Who benefits from a Special Needs Trust?
WHAT IS A SPECIAL NEEDS TRUST?
A Special Needs Trust, also known as a Supplemental Care Trust, a Supplemental Needs Trust, or an SNT, is designed to enhance the quality of life of a person with a disability by maximizing the resources available to them. SNTs allow assets to be held on behalf of someone with disabilities without jeopardizing their eligibility for means-tested public benefits such as Medicaid or Supplemental Security Income (SSI).
WHAT ARE SPECIAL NEEDS TRUSTS USED FOR?
SNTs may be used:
• to preserve inheritances for disabled individuals without disrupting public benefits
• to preserve personal injury settlements without disqualifying them from public benefits
• for someone with permanent special needs
• for someone who may become disabled and need benefits later
• for a disabled person who cannot manage their own finances
HOW DO SPECIAL NEEDS TRUSTS WORK?
Special Needs Trusts are discretionary, spendthrift trusts. The trustees of these trusts have complete control over distributions made to the beneficiaries. Trustees are responsible for preventing depletion of trust funds, which could be caused either by overspending on the beneficiary’s behalf or beneficiary’s creditors reaching the trust monies. The trustee also has the responsibility of ensuring that the amount of funds distributed to the disabled beneficiary does not render him or her ineligible for government benefits. In addition to handling these technical requirements, the trustee should have a deep understanding of the beneficiary’s needs and desires so that the trust will make the best possible contribution to the beneficiary’s quality of life.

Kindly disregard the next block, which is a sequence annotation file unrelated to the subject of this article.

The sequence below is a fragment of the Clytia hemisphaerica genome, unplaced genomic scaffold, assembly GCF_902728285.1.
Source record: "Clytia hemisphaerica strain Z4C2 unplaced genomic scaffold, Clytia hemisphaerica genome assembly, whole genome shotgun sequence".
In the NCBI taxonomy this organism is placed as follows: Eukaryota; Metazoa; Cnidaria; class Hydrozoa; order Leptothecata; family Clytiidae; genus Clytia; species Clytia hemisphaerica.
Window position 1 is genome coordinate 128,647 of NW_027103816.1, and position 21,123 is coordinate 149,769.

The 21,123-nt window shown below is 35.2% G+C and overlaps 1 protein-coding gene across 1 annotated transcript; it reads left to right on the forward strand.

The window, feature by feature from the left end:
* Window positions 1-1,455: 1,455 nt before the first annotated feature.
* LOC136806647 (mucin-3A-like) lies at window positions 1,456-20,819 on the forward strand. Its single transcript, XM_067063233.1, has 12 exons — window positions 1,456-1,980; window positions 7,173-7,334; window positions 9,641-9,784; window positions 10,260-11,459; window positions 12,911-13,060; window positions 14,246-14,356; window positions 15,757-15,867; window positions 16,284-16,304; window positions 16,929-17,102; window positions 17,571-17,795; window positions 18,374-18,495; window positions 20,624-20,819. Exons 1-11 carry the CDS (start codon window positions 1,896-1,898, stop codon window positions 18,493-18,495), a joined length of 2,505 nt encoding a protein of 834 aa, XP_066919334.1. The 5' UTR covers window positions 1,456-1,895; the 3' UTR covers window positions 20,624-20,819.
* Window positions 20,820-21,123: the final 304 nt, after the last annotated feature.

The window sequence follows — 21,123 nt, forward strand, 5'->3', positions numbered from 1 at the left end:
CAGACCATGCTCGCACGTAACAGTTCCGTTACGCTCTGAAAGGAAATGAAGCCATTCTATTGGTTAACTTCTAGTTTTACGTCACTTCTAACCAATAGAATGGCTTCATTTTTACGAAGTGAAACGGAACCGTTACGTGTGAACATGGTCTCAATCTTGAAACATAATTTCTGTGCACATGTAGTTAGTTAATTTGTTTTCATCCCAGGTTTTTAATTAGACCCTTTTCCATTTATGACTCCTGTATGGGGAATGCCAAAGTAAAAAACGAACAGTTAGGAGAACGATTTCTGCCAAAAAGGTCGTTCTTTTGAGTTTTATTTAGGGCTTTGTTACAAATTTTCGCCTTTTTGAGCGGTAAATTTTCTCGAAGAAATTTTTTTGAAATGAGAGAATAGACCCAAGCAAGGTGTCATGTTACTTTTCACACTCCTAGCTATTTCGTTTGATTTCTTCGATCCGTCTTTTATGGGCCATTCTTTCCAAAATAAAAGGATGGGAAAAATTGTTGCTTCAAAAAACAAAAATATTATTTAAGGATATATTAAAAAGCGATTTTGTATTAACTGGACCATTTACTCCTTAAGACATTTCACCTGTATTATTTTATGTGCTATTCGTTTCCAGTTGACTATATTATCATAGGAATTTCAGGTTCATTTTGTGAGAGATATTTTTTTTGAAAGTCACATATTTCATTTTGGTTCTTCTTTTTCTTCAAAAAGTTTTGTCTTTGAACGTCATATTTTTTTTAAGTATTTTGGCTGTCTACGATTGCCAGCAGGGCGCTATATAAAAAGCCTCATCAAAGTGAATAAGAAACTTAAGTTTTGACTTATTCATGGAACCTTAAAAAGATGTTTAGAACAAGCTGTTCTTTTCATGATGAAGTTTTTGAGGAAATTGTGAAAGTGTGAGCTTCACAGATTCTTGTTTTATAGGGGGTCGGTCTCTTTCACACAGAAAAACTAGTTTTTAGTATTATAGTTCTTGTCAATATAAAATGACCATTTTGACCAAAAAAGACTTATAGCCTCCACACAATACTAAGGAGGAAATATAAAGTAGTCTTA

HOW DO I SET UP A SPECIAL NEEDS TRUST?
Contact Solem Williams & McKinley, P.C. today
Call 303-761-4900 or email email@example.com
SWM's Team specializes in the drafting, ammending, and upholding Special Needs Trusts. They are experts in the field of Medicaid and government benefits - bringing peace of mind to parents of disabled children, and financial freedoms to disabled adults.